Ann Kimbro and her husband, John Wilson, stand alongside her wildlife paints at the Williamson County Archives building during Friday’s Art Scene. // Photos by JOHN MCBRYDE
By JOHN McBRYDE
It took a while, but artist Ann Kimbro finally made the adjustment from living in a major city to a place that’s about as rural as they come.
She and her husband, John Wilson, live in Bon Aqua in Hickman County, just west of Fairview. Kimbro was one of the featured artists at Friday night’s Franklin Art Scene.
“I love living in the country,” she said from the Williamson County Archives building, where several of her wildlife paintings were displayed. “And being from the Chicago area, I was in culture shock coming here. Now you couldn’t get me to live anywhere else.”
Kimbro and her first husband moved to Tennessee nearly 14 years ago from the Windy City, where she was a muralist. Her husband helped her with murals, but he died not long after they moved here.
“So I started on wildlife,” she said. “I absolutely love seeing it come to life. It’s like bringing something to life. You want to be able to touch it.”
Wilson builds the frames using barn wood, giving them a rustic look.
Though Mike Hooper’s bio says he was born “with a mustache” in upstate New York and that he lived in several places across the country, he and his wife, Theresa, have been living in McEwen, Tennessee, for about 20 years now.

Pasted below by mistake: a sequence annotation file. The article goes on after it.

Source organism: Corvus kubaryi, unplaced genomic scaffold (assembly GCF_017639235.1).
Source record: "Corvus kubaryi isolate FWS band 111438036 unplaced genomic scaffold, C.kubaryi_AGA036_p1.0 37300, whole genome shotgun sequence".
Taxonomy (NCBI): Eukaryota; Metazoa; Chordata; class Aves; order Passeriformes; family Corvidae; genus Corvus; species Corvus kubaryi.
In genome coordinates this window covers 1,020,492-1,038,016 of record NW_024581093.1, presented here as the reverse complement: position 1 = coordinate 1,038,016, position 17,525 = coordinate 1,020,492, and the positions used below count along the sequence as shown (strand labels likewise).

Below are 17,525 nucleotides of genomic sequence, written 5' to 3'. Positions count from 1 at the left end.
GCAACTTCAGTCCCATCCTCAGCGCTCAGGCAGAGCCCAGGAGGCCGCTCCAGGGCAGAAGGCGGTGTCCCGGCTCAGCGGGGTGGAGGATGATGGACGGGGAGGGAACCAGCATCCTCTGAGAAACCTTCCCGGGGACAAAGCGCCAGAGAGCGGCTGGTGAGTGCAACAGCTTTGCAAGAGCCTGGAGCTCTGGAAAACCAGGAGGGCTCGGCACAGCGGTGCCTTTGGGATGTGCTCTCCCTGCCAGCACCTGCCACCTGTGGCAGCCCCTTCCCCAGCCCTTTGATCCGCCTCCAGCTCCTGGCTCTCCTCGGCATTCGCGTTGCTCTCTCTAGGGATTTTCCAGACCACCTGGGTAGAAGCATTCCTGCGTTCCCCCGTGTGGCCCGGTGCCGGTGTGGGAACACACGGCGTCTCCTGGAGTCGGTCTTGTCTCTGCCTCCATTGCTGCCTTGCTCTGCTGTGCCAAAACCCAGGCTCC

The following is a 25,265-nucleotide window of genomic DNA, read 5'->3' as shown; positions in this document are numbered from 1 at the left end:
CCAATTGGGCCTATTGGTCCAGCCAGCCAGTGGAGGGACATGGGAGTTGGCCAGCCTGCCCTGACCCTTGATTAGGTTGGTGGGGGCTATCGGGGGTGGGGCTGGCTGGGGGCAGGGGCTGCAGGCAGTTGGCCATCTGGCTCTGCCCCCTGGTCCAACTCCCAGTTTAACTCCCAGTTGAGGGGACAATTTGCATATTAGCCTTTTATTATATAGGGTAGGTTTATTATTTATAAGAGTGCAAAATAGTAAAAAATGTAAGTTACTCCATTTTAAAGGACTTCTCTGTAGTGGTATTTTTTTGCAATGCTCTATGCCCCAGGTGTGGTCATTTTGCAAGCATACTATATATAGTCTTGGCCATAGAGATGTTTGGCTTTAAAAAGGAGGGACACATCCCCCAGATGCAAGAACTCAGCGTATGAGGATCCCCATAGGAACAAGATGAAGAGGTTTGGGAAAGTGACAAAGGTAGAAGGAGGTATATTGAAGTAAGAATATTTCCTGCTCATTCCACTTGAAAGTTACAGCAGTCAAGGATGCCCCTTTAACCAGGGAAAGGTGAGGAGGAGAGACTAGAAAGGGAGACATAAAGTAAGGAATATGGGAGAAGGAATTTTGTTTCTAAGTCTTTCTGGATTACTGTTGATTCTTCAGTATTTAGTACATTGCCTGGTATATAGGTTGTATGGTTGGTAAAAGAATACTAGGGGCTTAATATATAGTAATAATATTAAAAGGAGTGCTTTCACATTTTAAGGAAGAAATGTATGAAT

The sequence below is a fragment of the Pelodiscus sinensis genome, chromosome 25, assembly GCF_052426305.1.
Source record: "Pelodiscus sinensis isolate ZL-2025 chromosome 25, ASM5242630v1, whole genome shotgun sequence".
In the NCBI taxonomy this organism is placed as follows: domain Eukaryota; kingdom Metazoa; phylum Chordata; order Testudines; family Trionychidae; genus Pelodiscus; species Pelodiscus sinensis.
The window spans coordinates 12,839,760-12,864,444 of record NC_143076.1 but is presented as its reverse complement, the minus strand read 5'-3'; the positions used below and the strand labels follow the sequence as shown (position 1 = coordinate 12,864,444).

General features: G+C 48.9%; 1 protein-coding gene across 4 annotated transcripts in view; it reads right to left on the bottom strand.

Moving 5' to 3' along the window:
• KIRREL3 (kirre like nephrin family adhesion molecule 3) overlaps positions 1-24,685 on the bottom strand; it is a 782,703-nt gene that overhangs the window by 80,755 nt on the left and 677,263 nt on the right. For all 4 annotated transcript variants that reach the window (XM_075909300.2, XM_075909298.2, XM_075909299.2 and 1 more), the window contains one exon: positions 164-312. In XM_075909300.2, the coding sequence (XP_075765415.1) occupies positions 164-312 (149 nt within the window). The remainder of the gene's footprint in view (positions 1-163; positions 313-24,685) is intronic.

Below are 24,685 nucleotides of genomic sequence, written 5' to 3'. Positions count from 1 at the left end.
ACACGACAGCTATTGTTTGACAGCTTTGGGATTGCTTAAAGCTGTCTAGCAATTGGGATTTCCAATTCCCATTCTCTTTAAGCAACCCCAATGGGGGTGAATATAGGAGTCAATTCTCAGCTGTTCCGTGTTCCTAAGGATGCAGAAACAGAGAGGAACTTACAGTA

He is one of the resident artists at Gallery 202, where he was the featured artist for the March Art Scene. His paintings on wood and other pieces can be seen as folk art, impressionism or surreal, but he said it all just comes from whatever’s in his head.
“I’ve been painting going on seven years, Hooper said. “I just enjoy art, and figured I’d go ahead and try it. People liked it and here I am.”
When Don Hasselbeck was a student and a football player at the University of Colorado in Boulder, he started painting mountains. He enjoyed it, but he thought the browns and greens and grays in his paintings needed more colors.
So taking inspiration from noted artist Josef Albers, a color theorist, Hasselbeck began working in other colors to his mountain scenes that gave them something of a new dimension.
“The theory of color and what it does to you emotionally [is significant], so I just kept finding new colors and creating new colors and grading one color into the next and kept going from there,” Hasselbeck said from Franklin Road Apparel, where his paintings of multi-colors were on display Friday. “There didn’t seem to be anyone doing what I was doing and I actually loved it. It was relaxing and fun and people liked it and I was selling some work.”
After graduating from college, Hasselbeck played for nine years in the NFL. He later worked for 22 years at Reebok, and then went full steam with his painting where he currently lives in Boston.